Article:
Quick, what’s your sister’s phone number? The address of your favorite restaurant? The name of the florist down the street? If you’ve got that info stored on your phone or computer but not committed to grey matter memory, welcome to the era of the digital dyad, your two-dimensional partner in remembering important things.
Before we could summon Siri or go to Google, we simply made an effort to remember things. When that failed, we went to our inner circle of friends, family, and coworkers to help us recall details like birthdays, events, and statistics. That transactive memory, employing the brains of connected people, is sort of like a three-dimensional, real-life Google search.
Not Memory Loss, But Memory Change
Some concern over the inability to remember things, like the birthday list or certain phone numbers, exists. Rather than notching it as a mark in the loss column, I agree with the late Daniel Wegner’s student, Betsy Sparrow, that it is simply a switch from a people-oriented search to an online search. What’s even better, making this not just a plus, but five-star stuff, is that a virtual search often comes back with a wealth of information supporting the answer to your question. While a human 3D query often delivers the answer you seek, it’s usually just that. Ask Siri the same question and you’re likely to get three or four additional supporting facts.
The danger in relying on online responses hovers around knowing your source. When you physically perform a human Google search, you are likely to know the individual’s strengths and weaknesses. Asking your stock broker friend a question about nutrition might not give you optimum results, but you know ahead of time what you’re dealing with. You know the person’s thought processes and background, and thus how much weight to give the answer. When you do an online Google search, the algorithm secrets and hidden agendas can deliver answers that are less than impartial. Just as you assess the value of a 3D response, knowing and understanding online resource backgrounds is important.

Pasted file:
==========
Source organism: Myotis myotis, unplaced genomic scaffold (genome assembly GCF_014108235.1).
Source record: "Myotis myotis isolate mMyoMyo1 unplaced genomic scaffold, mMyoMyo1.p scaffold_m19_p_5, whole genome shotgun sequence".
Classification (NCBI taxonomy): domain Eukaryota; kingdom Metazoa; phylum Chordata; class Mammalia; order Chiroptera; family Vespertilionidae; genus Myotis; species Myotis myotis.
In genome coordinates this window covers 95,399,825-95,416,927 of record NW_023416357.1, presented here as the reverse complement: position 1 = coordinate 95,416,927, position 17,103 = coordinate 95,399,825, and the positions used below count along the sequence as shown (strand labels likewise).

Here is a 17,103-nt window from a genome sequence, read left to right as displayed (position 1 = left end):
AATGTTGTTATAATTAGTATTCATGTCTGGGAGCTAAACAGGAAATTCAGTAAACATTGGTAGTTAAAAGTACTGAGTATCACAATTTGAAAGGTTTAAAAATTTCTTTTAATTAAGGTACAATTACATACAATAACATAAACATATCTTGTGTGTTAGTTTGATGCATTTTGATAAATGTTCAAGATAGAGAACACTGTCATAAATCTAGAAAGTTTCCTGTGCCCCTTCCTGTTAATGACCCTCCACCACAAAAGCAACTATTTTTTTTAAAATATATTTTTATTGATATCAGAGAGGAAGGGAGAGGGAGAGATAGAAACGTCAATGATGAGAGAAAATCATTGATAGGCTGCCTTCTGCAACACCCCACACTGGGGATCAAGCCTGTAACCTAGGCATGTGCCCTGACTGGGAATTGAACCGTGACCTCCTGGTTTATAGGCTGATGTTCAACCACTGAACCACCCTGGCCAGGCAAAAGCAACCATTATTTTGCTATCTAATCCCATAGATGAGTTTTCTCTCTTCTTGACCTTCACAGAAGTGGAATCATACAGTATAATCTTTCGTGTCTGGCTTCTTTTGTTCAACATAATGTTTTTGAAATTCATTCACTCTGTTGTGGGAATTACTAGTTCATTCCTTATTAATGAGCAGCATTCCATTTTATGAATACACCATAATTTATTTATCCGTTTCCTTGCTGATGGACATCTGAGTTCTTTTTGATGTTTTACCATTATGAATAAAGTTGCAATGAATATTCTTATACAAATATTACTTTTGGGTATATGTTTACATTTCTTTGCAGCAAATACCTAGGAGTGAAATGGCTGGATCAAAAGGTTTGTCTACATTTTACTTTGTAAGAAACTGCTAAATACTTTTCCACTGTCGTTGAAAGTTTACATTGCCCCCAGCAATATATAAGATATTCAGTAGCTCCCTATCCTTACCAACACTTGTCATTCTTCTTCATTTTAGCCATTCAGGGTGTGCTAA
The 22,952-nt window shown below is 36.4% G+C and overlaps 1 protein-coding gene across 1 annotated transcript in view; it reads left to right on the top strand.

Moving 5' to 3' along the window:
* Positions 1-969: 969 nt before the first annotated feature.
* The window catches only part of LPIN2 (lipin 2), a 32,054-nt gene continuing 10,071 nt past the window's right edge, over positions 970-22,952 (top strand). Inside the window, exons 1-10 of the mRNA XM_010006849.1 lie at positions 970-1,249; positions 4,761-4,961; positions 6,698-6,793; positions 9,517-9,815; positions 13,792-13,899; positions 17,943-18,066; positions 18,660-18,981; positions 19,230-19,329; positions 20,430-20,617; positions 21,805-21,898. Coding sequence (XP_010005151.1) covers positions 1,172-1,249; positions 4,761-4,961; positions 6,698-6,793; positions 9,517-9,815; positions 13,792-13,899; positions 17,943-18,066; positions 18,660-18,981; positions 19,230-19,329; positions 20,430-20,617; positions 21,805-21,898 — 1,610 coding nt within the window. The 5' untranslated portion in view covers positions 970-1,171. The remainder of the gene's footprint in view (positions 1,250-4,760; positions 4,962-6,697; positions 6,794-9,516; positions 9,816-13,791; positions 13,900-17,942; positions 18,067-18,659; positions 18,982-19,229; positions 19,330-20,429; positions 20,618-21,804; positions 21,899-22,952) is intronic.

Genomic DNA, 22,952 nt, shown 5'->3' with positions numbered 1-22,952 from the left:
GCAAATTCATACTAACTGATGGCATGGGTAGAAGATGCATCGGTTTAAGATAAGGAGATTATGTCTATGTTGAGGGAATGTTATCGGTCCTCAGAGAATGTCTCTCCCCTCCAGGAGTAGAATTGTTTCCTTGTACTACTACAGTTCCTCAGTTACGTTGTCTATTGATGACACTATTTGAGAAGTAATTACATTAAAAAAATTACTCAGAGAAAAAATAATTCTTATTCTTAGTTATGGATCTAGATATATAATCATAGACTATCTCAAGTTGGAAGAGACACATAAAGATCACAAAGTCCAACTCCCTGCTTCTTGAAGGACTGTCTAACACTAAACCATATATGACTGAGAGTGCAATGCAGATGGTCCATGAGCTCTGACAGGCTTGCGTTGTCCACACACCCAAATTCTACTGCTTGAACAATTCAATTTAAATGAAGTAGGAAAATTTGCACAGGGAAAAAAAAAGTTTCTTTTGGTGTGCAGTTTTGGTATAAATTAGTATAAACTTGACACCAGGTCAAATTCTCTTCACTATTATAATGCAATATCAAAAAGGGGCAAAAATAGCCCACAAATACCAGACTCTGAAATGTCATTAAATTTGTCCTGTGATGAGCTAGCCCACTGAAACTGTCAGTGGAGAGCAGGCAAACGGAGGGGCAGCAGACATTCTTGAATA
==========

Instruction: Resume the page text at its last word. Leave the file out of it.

Where Did I Put That?
Knowing where to look to find unbiased, reliable information is a dynamic, continuous job. Good researchers maintain a current, diligent, and flexible approach with both 2D and 3D sources, with an understanding of how things work in the virtual world. A Google search is only as good as the person performing it. Research brains now employ the significant amount of memory once dedicated to dates, phone numbers, and statistics to remembering where to look for answers to important questions.
Smitten With “Her”
Another interesting notion about using our sleek digital devices in place of 3D friends is that many people begin to respond to virtual personalities like they are people. We are psychologically attracted to electronic characters that are smart, witty, and always there for us, especially when they have a pleasant voice. It’s important to balance our 2D and 3D worlds with time in each, lest either become dominant.
Aha Moments and Better Mousetraps
We are not losing memory to our devices. We are simply changing the way we approach recall, including a virtual friend in our inner circle. That friend often provides quicker, more thorough answers to our questions. As long as we remember how important it is to build a strong knowledge base in our 3D brains, with ready use of math, science, technology, and history, our use of 2D resources will continue to help us achieve breakthrough discoveries that contribute to higher IQs and more intelligent humans.